When Death tells a story, you'd better listen!
And I did. I listened to this story and I lived through a part of Liesel's life and it still lingers with me. Rudy especially, he and Hans Hubermann are my favourite characters of this book. I love Liesel as well, but these two are dearest to me.
I almost never read books about World War II, because it seems to close to home, I live in the Netherlands and my grandma never talked about this period, even though she always told me about her childhood and when my mom and uncles were little, so I'm guessing it was a difficult time for her as well. It always makes me so sad to think of all the families that were torn apart and all the senseless killing that went on. I went to a concentration camp near Prague once with my high school and it was horrible knowing that so many people died there.
Anyway, back to the book: Liesel is adopted by Hans and Rosa Hubermann, who already have two grown children of their own who don't live with them anymore. Hans is the most kindhearted man you'll ever meet and he sleeps in a chair next to Liesel's bed almost every night because of her nightmares. He's also the one that teaches her how to read and I think she couldn't have had a better father. Rosa calls everyone Saukerl or Saumensch (which means as much as swine-man or woman), but deep inside she has a huge heart and loves Liesel and Hans very much.
Liesel soon finds a friend in Rudy, a boy with lemoncoloured hair and an amazing spirit.
The times are difficult for the family, because Hans helped Jewish people and isn't a member of the Nazi Party he gets less and less work and because nobody has money to spare, the income from Rosa's laundry dwindles as well. To top it off, they have to feed an extra mouth: a Jewish man named Max who is hiding in their basement. I thought is was wonderful to see that Hans and Rosa were so generous, they took Liesel in, would have taken in her brother as well if he hadn't died on the way there and they helped Max survive.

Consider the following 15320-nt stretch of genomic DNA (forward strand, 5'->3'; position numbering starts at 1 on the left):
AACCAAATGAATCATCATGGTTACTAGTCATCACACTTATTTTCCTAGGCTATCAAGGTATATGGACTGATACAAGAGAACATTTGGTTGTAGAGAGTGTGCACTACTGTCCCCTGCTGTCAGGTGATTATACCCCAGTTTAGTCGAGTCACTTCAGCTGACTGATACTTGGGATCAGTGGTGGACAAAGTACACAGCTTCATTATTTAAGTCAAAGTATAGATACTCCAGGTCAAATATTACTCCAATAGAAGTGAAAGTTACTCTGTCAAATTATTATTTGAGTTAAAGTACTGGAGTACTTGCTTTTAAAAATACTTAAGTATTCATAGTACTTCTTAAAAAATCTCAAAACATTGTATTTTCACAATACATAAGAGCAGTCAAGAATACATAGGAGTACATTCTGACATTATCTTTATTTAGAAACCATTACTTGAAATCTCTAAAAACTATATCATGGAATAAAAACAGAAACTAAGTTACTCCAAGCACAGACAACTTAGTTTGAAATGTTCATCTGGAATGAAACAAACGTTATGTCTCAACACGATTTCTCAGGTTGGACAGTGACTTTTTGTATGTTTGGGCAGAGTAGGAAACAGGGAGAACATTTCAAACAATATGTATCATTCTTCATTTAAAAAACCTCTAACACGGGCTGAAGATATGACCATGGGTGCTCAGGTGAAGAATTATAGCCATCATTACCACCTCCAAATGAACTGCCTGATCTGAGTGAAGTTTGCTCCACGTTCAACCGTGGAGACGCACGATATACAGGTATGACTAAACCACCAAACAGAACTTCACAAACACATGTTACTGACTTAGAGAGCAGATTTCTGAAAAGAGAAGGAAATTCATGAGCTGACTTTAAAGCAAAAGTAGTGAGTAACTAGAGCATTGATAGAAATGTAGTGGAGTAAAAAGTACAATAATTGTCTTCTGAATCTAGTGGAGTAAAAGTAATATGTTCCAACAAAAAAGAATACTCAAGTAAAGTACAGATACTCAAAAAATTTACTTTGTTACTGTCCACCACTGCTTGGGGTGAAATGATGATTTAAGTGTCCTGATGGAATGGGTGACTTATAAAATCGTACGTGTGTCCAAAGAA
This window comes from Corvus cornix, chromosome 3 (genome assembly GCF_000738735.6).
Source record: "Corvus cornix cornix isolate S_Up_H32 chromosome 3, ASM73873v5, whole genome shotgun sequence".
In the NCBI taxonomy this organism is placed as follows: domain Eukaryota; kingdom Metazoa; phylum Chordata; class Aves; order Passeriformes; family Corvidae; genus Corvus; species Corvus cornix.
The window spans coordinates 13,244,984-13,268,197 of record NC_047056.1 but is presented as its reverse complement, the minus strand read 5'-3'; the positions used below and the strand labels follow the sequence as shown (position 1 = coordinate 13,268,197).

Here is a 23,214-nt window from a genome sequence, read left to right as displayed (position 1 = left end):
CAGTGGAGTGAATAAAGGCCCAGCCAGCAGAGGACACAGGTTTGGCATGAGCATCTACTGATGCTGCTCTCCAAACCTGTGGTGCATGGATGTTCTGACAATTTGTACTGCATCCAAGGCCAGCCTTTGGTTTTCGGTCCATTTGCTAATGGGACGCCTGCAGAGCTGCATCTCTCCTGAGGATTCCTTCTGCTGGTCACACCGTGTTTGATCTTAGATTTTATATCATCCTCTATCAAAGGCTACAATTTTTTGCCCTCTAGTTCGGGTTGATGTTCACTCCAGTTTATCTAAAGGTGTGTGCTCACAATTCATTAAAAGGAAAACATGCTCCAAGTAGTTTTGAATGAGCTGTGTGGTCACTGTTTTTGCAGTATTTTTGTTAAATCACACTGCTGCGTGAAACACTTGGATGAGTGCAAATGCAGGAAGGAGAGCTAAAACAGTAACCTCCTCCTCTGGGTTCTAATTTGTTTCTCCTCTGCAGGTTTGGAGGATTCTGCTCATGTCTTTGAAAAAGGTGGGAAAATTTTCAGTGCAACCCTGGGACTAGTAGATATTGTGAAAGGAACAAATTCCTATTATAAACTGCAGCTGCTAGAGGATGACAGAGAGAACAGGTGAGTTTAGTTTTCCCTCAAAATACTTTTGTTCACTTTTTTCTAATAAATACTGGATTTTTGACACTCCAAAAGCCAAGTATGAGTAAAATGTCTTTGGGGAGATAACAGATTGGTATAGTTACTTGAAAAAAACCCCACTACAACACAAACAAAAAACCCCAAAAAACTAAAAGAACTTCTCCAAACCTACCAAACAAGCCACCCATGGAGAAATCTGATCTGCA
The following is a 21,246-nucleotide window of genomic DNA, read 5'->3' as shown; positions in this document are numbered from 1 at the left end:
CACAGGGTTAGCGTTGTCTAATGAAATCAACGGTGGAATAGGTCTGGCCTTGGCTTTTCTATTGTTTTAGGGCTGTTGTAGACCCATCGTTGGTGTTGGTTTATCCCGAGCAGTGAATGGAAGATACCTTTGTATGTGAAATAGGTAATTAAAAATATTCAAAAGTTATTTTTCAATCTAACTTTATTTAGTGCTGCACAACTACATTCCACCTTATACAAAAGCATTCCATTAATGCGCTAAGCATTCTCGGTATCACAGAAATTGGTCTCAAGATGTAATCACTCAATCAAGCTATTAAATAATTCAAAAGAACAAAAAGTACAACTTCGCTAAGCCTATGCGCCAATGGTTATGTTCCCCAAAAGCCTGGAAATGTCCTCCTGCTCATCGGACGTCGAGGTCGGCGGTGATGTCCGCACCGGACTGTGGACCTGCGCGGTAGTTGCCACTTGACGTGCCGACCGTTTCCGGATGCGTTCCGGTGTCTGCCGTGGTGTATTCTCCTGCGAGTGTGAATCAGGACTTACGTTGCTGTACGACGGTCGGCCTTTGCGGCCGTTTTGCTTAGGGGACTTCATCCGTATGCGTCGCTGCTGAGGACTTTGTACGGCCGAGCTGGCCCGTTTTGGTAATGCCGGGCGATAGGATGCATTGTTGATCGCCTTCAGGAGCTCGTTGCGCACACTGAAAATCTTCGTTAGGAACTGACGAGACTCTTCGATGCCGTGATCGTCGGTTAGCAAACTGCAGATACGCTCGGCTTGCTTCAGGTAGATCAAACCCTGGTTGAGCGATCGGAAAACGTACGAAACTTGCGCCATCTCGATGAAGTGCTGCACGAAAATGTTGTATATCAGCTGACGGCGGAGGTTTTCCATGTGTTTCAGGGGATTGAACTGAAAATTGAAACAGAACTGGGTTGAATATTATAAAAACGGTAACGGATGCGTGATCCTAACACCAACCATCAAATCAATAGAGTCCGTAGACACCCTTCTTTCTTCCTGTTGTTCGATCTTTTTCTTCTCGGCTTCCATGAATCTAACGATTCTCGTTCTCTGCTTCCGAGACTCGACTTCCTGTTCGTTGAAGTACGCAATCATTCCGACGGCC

I loved that it was told by Death and the suspense Zusak created by having him tell us what was going to happen, because every time I wished it wouldn't. I was rooting so hard for something I can't mention here, because there would be major spoilers, NOT to happen and I cried when it did.
I loved Death's voice, he says things like:
'A small fact, you're going to die. Does this worry you?'
And I love it!
Rudy is the boy I would have loved being friends with when I was younger and he reminds me somewhat of my best friend when I was little. I was rooting for him to be kissed by Liesel at least once. He's such an undervalued hero in his own way, giving bread to the Jewish people on their march to Dachau.
I thought the ending was incredibly sad and I cried for all the characters, because they had become so dear to me. This book is just beautiful and I think everyone should read it. I've heard people classify it as YA, but in my opinion there's no age category, you can enjoy a good story no matter how old you are.
My rating: 5 stars